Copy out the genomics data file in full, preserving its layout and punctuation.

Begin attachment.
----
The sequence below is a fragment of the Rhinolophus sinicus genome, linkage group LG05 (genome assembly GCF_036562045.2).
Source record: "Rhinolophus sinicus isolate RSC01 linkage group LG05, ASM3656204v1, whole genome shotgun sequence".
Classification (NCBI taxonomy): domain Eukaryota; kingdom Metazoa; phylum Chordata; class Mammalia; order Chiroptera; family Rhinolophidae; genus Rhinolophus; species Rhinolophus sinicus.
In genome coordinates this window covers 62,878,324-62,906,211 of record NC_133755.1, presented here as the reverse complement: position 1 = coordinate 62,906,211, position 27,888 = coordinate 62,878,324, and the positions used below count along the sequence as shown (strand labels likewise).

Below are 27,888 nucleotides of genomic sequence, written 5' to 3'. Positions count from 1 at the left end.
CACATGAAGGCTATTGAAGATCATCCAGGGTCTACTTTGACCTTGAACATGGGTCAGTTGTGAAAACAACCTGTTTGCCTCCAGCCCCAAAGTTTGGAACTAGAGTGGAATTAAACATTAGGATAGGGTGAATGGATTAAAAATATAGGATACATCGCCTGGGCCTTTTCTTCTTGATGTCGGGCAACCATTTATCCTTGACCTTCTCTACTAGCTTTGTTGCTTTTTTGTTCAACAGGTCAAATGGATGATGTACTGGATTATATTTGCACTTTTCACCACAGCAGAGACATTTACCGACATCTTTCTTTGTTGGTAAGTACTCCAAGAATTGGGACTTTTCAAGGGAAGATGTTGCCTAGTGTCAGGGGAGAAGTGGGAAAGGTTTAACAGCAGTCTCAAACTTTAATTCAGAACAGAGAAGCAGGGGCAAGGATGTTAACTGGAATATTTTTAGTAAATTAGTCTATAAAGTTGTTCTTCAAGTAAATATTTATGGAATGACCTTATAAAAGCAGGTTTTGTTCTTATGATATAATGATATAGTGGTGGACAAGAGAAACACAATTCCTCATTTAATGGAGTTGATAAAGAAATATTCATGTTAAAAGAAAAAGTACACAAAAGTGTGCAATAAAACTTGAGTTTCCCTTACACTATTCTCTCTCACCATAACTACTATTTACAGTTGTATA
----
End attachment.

The sequence below is a fragment of the Rhinolophus sinicus genome, linkage group LG05 (genome assembly GCF_036562045.2).
Source record: "Rhinolophus sinicus isolate RSC01 linkage group LG05, ASM3656204v1, whole genome shotgun sequence".
Classification (NCBI taxonomy): domain Eukaryota; kingdom Metazoa; phylum Chordata; class Mammalia; order Chiroptera; family Rhinolophidae; genus Rhinolophus; species Rhinolophus sinicus.
In genome coordinates this window covers 62,878,324-62,906,211 of record NC_133755.1, presented here as the reverse complement: position 1 = coordinate 62,906,211, position 27,888 = coordinate 62,878,324, and the positions used below count along the sequence as shown (strand labels likewise).

Below are 27,888 nucleotides of genomic sequence, written 5' to 3'. Positions count from 1 at the left end.
CACATGAAGGCTATTGAAGATCATCCAGGGTCTACTTTGACCTTGAACATGGGTCAGTTGTGAAAACAACCTGTTTGCCTCCAGCCCCAAAGTTTGGAACTAGAGTGGAATTAAACATTAGGATAGGGTGAATGGATTAAAAATATAGGATACATCGCCTGGGCCTTTTCTTCTTGATGTCGGGCAACCATTTATCCTTGACCTTCTCTACTAGCTTTGTTGCTTTTTTGTTCAACAGGTCAAATGGATGATGTACTGGATTATATTTGCACTTTTCACCACAGCAGAGACATTTACCGACATCTTTCTTTGTTGGTAAGTACTCCAAGAATTGGGACTTTTCAAGGGAAGATGTTGCCTAGTGTCAGGGGAGAAGTGGGAAAGGTTTAACAGCAGTCTCAAACTTTAATTCAGAACAGAGAAGCAGGGGCAAGGATGTTAACTGGAATATTTTTAGTAAATTAGTCTATAAAGTTGTTCTTCAAGTAAATATTTATGGAATGACCTTATAAAAGCAGGTTTTGTTCTTATGATATAATGATATAGTGGTGGACAAGAGAAACACAATTCCTCATTTAATGGAGTTGATAAAGAAATATTCATGTTAAAAGAAAAAGTACACAAAAGTGTGCAATAAAACTTGAGTTTCCCTTACACTATTCTCTCTCACCATAACTACTATTTACAGTTGTATA